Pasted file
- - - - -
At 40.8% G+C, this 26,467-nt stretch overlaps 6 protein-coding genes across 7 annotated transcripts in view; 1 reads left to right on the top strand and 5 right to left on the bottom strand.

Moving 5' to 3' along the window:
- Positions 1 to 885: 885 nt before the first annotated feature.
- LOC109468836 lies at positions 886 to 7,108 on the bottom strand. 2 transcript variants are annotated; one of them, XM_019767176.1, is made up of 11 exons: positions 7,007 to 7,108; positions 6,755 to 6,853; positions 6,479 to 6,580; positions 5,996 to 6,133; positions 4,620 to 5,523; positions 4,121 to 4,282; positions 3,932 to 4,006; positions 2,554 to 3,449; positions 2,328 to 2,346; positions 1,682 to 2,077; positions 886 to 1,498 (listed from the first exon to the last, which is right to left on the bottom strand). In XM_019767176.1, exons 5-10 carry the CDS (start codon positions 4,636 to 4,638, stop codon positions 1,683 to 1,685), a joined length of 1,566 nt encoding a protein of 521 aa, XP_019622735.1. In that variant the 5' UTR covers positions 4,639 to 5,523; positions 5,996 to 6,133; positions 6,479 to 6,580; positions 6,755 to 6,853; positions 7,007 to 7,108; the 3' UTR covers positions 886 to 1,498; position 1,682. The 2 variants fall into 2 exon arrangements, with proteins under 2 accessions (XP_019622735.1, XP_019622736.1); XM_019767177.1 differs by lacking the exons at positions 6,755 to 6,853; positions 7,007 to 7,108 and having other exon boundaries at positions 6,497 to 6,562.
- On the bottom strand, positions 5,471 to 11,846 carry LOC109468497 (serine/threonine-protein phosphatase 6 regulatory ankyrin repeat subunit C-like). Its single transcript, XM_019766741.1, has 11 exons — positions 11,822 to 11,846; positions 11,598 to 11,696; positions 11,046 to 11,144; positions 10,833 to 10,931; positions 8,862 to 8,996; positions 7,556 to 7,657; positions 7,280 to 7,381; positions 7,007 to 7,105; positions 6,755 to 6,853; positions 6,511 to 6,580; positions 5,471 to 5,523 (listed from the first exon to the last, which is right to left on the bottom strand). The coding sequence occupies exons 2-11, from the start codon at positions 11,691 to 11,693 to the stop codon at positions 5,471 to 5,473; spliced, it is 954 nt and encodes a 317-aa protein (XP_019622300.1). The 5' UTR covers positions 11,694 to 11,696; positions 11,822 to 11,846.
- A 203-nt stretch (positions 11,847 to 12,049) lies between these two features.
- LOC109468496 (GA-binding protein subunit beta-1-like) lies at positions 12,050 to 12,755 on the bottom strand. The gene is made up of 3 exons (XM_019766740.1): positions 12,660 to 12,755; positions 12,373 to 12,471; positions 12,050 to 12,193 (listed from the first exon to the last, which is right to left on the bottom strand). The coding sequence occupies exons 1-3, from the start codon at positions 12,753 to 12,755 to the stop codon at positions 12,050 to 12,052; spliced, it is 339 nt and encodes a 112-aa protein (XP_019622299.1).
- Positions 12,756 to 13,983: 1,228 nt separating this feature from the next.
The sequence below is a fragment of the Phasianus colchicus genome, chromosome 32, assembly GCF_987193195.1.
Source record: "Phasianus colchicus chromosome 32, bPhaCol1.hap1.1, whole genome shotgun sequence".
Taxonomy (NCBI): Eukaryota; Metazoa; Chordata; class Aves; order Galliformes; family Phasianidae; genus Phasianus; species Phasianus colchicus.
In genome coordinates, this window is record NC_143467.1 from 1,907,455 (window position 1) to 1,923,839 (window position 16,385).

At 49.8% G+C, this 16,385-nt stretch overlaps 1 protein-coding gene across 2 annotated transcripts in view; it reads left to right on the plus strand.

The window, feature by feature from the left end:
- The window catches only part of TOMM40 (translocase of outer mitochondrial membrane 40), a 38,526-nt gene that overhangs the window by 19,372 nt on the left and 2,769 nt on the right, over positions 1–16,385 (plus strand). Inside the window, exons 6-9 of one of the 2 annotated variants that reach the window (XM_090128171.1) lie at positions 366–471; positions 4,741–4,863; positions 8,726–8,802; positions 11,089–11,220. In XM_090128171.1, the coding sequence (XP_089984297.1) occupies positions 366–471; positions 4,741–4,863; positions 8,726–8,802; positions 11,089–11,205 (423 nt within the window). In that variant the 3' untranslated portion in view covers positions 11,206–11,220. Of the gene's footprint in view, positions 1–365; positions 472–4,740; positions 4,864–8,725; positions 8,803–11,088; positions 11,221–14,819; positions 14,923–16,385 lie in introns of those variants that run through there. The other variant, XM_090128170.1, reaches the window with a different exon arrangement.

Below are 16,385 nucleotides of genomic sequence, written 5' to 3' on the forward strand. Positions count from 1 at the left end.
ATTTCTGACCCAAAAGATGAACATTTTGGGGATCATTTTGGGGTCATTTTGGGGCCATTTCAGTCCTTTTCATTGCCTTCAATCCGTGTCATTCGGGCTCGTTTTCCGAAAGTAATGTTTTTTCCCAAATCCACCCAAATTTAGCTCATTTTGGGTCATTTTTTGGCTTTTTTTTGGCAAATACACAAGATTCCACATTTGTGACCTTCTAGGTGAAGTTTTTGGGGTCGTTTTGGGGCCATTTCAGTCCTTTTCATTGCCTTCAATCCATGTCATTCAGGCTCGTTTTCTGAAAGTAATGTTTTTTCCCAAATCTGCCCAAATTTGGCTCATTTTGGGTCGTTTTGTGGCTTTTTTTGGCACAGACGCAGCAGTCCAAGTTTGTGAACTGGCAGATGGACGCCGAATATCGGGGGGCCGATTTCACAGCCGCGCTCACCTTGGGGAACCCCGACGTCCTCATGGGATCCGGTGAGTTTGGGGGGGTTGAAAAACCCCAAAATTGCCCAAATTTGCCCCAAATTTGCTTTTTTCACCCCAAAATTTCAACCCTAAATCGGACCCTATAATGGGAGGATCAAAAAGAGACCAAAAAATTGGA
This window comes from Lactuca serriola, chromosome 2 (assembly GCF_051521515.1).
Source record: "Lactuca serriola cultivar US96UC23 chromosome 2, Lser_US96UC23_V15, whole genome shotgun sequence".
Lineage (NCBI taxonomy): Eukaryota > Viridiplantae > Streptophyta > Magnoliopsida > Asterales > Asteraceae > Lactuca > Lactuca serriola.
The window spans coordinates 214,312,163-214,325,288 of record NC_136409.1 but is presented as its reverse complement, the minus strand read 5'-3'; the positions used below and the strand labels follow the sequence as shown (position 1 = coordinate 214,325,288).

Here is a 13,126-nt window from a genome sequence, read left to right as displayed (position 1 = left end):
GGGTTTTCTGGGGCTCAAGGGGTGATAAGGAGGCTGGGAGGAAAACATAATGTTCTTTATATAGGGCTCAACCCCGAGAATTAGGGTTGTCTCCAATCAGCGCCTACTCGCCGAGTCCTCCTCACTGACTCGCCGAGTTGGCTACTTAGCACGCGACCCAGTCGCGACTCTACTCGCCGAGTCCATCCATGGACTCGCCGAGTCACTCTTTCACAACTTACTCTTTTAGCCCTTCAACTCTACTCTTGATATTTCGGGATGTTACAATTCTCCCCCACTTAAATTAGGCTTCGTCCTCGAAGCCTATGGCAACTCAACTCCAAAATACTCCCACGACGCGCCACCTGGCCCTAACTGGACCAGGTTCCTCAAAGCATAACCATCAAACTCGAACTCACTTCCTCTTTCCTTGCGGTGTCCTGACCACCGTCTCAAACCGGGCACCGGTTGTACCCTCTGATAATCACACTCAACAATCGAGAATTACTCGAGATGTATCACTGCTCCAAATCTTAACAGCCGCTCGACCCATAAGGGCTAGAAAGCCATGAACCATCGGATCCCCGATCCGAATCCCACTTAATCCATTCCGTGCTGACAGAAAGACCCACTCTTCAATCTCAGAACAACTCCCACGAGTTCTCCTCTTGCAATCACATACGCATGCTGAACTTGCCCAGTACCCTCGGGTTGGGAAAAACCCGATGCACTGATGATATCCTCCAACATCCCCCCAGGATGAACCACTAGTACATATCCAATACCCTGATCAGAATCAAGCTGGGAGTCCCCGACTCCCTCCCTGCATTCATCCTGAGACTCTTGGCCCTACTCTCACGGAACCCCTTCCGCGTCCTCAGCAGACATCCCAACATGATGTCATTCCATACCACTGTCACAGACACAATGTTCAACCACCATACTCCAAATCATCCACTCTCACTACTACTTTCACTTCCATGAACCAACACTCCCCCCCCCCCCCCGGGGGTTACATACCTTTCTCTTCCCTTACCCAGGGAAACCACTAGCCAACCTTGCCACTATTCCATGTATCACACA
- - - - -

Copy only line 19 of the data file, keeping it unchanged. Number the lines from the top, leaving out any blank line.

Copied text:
Source record: "Lactuca serriola cultivar US96UC23 chromosome 2, Lser_US96UC23_V15, whole genome shotgun sequence".